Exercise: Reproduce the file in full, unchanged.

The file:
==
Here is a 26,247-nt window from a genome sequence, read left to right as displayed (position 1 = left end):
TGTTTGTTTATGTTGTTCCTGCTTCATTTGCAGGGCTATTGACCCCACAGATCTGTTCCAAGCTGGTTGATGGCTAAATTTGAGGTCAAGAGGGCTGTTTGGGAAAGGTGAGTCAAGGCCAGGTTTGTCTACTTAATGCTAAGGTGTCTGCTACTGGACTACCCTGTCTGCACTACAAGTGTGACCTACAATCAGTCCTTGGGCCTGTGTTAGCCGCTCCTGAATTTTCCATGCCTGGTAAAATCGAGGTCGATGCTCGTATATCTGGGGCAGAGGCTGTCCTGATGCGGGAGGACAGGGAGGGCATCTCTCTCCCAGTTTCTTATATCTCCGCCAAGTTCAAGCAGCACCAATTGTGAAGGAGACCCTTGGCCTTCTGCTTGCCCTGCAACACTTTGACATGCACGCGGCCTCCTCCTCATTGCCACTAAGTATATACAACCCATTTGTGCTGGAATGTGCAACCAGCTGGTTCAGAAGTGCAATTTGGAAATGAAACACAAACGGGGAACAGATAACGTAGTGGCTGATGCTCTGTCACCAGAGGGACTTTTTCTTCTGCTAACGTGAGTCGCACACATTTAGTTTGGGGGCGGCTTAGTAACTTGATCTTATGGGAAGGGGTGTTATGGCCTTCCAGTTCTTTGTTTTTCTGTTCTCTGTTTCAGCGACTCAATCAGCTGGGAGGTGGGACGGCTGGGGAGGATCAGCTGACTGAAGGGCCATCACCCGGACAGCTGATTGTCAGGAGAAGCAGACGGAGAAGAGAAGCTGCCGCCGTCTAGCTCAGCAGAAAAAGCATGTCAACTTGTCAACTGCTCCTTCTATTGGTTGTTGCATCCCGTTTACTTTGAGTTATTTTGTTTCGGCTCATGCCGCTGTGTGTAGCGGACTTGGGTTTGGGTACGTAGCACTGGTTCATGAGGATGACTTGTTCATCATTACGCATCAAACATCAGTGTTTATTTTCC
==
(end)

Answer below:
Here is a 26,247-nt window from a genome sequence, read left to right as displayed (position 1 = left end):
TGTTTGTTTATGTTGTTCCTGCTTCATTTGCAGGGCTATTGACCCCACAGATCTGTTCCAAGCTGGTTGATGGCTAAATTTGAGGTCAAGAGGGCTGTTTGGGAAAGGTGAGTCAAGGCCAGGTTTGTCTACTTAATGCTAAGGTGTCTGCTACTGGACTACCCTGTCTGCACTACAAGTGTGACCTACAATCAGTCCTTGGGCCTGTGTTAGCCGCTCCTGAATTTTCCATGCCTGGTAAAATCGAGGTCGATGCTCGTATATCTGGGGCAGAGGCTGTCCTGATGCGGGAGGACAGGGAGGGCATCTCTCTCCCAGTTTCTTATATCTCCGCCAAGTTCAAGCAGCACCAATTGTGAAGGAGACCCTTGGCCTTCTGCTTGCCCTGCAACACTTTGACATGCACGCGGCCTCCTCCTCATTGCCACTAAGTATATACAACCCATTTGTGCTGGAATGTGCAACCAGCTGGTTCAGAAGTGCAATTTGGAAATGAAACACAAACGGGGAACAGATAACGTAGTGGCTGATGCTCTGTCACCAGAGGGACTTTTTCTTCTGCTAACGTGAGTCGCACACATTTAGTTTGGGGGCGGCTTAGTAACTTGATCTTATGGGAAGGGGTGTTATGGCCTTCCAGTTCTTTGTTTTTCTGTTCTCTGTTTCAGCGACTCAATCAGCTGGGAGGTGGGACGGCTGGGGAGGATCAGCTGACTGAAGGGCCATCACCCGGACAGCTGATTGTCAGGAGAAGCAGACGGAGAAGAGAAGCTGCCGCCGTCTAGCTCAGCAGAAAAAGCATGTCAACTTGTCAACTGCTCCTTCTATTGGTTGTTGCATCCCGTTTACTTTGAGTTATTTTGTTTCGGCTCATGCCGCTGTGTGTAGCGGACTTGGGTTTGGGTACGTAGCACTGGTTCATGAGGATGACTTGTTCATCATTACGCATCAAACATCAGTGTTTATTTTCC